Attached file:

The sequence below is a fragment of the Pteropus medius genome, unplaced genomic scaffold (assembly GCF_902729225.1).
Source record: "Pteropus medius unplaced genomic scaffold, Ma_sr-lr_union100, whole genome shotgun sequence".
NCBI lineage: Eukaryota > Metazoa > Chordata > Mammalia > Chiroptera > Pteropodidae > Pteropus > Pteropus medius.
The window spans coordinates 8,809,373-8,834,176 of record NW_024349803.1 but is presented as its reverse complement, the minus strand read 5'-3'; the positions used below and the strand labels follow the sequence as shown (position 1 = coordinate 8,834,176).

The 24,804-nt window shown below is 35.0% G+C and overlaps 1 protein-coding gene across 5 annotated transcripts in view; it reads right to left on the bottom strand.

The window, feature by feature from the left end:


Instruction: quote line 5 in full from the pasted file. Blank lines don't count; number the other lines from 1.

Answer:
The 24,804-nt window shown below is 35.0% G+C and overlaps 1 protein-coding gene across 5 annotated transcripts in view; it reads right to left on the bottom strand.